Suffolk County will begin year-round Sunday bus service on select routes in 2014 for the first time since the public transportation service began six decades ago, county officials said Monday.
Starting Jan. 5, buses will run seven days a week on the following lines: S1, S33, S40, S41, S54, S58, S66 and 3D.
The county's first Sunday bus service began in 2011 on the East End, on the S92 and 10C lines, but has been limited to service from Memorial Day to Columbus Day, according to Suffolk County Legis. Jay Schneiderman (I-Montauk). Those two lines also are being extended to year-round service.
"My constituents have had Sunday service that we started as a pilot project on the East End, and it's been very successful," said Schneiderman, who said ridership there has increased to about 600 people each Sunday. "Now, these 10 routes will all be interconnected and you'll be able to travel around the county."
Schneiderman, who proposed legislation that passed in April to increase the bus service, said he's been working on plans to bring Sunday bus service to the entire county for nine years.
The 10 bus lines are a part of 24 areas of Suffolk have been deemed "critical" for transportation improvements, like the South Shore Mall in Bay Shore and areas of Brookhaven, which have yet to see additional service.
"We aren't done yet," Schneiderman said. "We're almost halfway there in terms of what the needs are, but we have a long way to go."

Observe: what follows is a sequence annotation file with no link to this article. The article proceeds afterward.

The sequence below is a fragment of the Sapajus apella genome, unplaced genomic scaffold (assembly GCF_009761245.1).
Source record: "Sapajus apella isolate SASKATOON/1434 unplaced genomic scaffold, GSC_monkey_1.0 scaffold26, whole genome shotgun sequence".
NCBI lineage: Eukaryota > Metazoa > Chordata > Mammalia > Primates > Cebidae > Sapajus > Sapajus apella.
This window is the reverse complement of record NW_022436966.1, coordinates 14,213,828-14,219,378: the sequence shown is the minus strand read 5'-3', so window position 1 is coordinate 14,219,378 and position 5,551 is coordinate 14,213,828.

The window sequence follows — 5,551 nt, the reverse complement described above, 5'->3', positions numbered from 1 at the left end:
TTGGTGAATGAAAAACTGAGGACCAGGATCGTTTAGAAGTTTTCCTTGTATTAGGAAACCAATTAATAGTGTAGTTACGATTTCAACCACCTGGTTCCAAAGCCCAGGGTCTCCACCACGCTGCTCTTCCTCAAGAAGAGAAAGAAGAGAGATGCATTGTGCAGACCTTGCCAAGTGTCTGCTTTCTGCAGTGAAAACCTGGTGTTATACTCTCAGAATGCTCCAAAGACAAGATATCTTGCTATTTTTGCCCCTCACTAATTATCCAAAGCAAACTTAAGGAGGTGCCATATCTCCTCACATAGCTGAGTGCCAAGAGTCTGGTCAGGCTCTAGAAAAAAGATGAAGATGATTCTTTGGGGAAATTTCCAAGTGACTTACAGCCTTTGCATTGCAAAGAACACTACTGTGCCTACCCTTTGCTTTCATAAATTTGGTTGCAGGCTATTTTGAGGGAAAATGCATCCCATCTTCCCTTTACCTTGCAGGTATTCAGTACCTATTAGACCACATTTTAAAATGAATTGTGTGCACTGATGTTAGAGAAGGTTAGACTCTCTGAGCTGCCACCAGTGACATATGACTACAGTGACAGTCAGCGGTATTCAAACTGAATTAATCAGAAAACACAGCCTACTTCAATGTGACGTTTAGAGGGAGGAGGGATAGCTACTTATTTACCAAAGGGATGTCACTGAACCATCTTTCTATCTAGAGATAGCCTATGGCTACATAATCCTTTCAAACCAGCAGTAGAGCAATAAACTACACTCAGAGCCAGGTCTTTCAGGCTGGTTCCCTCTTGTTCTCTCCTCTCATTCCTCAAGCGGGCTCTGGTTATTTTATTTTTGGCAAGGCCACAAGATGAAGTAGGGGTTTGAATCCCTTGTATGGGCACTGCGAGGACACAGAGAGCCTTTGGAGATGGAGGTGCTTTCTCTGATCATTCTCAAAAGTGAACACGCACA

For example, the S1 line, which connects Huntington to Amityville, runs north to south through Melville along Route 110, linking to different lines along the Long Island Rail Road as well as stopping at the Walt Whitman Shops, Big H Shopping Center and Farmingdale State College.
The service is expected to cost $2.6 million per year, Schneiderman said. For the first three years, the Federal Transit Administration has promised to cover half of the cost, while $1 million secured from the state will be used this year. The county, which anticipates 400,000 annual riders on Sundays, is seeking additional funding for 2014 from the state, Schneiderman said, which may go in part to expanded Sunday service. Although estimates have not yet been forecast on what the county should expect to gain, Suffolk County Executive Steve Bellone said he believes the increased traffic to the county's shopping, restaurant and nightlife districts will bring in added sales tax revenue that will help cushion the expense. The county faces a $250 million deficit through the end of 2014.
"I think the costs don't necessarily reflect the revenues that will be produced by greater economic growth associated with the investment," Bellone said. "You're going to get a lot more economic activity on a Sunday that you normally wouldn't get. We view this as a key ingredient to growing the economy."